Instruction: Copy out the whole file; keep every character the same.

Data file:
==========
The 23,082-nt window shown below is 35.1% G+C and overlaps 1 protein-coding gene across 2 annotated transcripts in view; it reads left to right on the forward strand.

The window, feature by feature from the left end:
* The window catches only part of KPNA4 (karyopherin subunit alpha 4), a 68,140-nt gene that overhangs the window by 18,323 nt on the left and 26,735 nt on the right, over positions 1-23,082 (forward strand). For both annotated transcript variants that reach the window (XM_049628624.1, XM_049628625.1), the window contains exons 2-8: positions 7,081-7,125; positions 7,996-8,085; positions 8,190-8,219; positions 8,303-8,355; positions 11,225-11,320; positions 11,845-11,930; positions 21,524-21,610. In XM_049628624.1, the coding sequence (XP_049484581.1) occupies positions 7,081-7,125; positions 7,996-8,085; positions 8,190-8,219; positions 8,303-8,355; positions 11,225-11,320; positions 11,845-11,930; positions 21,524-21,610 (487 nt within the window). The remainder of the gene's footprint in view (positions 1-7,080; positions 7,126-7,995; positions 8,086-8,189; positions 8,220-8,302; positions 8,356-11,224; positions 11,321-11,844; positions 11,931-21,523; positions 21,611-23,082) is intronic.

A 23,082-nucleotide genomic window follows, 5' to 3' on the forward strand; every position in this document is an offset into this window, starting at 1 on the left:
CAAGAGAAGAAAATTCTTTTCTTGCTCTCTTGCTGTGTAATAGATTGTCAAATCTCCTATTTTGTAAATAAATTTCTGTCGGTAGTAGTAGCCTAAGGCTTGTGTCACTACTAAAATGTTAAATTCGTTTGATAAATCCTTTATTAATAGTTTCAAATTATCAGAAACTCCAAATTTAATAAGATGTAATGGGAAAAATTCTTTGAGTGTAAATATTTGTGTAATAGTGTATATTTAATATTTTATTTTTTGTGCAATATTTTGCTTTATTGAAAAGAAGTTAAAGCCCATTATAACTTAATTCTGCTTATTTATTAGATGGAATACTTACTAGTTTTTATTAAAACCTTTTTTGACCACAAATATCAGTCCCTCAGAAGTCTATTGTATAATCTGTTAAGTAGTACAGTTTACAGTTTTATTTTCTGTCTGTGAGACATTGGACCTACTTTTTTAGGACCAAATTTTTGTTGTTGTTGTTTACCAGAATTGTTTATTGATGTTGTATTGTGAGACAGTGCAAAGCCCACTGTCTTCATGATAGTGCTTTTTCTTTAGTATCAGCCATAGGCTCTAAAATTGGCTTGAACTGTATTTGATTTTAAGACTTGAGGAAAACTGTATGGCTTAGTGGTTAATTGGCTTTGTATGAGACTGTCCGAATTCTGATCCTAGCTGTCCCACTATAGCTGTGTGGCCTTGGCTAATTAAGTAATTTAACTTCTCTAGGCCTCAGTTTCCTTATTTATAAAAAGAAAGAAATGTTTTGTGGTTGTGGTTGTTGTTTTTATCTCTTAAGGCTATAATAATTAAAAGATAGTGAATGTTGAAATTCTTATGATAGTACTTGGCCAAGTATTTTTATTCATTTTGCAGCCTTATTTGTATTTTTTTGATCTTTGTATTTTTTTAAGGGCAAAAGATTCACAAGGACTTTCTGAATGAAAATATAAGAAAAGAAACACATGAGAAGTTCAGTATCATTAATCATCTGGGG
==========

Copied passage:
The 23,082-nt window shown below is 35.1% G+C and overlaps 1 protein-coding gene across 2 annotated transcripts in view; it reads left to right on the forward strand.

The window, feature by feature from the left end:
* The window catches only part of KPNA4 (karyopherin subunit alpha 4), a 68,140-nt gene that overhangs the window by 18,323 nt on the left and 26,735 nt on the right, over positions 1-23,082 (forward strand). For both annotated transcript variants that reach the window (XM_049628624.1, XM_049628625.1), the window contains exons 2-8: positions 7,081-7,125; positions 7,996-8,085; positions 8,190-8,219; positions 8,303-8,355; positions 11,225-11,320; positions 11,845-11,930; positions 21,524-21,610. In XM_049628624.1, the coding sequence (XP_049484581.1) occupies positions 7,081-7,125; positions 7,996-8,085; positions 8,190-8,219; positions 8,303-8,355; positions 11,225-11,320; positions 11,845-11,930; positions 21,524-21,610 (487 nt within the window). The remainder of the gene's footprint in view (positions 1-7,080; positions 7,126-7,995; positions 8,086-8,189; positions 8,220-8,302; positions 8,356-11,224; positions 11,321-11,844; positions 11,931-21,523; positions 21,611-23,082) is intronic.

A 23,082-nucleotide genomic window follows, 5' to 3' on the forward strand; every position in this document is an offset into this window, starting at 1 on the left:
CAAGAGAAGAAAATTCTTTTCTTGCTCTCTTGCTGTGTAATAGATTGTCAAATCTCCTATTTTGTAAATAAATTTCTGTCGGTAGTAGTAGCCTAAGGCTTGTGTCACTACTAAAATGTTAAATTCGTTTGATAAATCCTTTATTAATAGTTTCAAATTATCAGAAACTCCAAATTTAATAAGATGTAATGGGAAAAATTCTTTGAGTGTAAATATTTGTGTAATAGTGTATATTTAATATTTTATTTTTTGTGCAATATTTTGCTTTATTGAAAAGAAGTTAAAGCCCATTATAACTTAATTCTGCTTATTTATTAGATGGAATACTTACTAGTTTTTATTAAAACCTTTTTTGACCACAAATATCAGTCCCTCAGAAGTCTATTGTATAATCTGTTAAGTAGTACAGTTTACAGTTTTATTTTCTGTCTGTGAGACATTGGACCTACTTTTTTAGGACCAAATTTTTGTTGTTGTTGTTTACCAGAATTGTTTATTGATGTTGTATTGTGAGACAGTGCAAAGCCCACTGTCTTCATGATAGTGCTTTTTCTTTAGTATCAGCCATAGGCTCTAAAATTGGCTTGAACTGTATTTGATTTTAAGACTTGAGGAAAACTGTATGGCTTAGTGGTTAATTGGCTTTGTATGAGACTGTCCGAATTCTGATCCTAGCTGTCCCACTATAGCTGTGTGGCCTTGGCTAATTAAGTAATTTAACTTCTCTAGGCCTCAGTTTCCTTATTTATAAAAAGAAAGAAATGTTTTGTGGTTGTGGTTGTTGTTTTTATCTCTTAAGGCTATAATAATTAAAAGATAGTGAATGTTGAAATTCTTATGATAGTACTTGGCCAAGTATTTTTATTCATTTTGCAGCCTTATTTGTATTTTTTTGATCTTTGTATTTTTTTAAGGGCAAAAGATTCACAAGGACTTTCTGAATGAAAATATAAGAAAAGAAACACATGAGAAGTTCAGTATCATTAATCATCTGGGG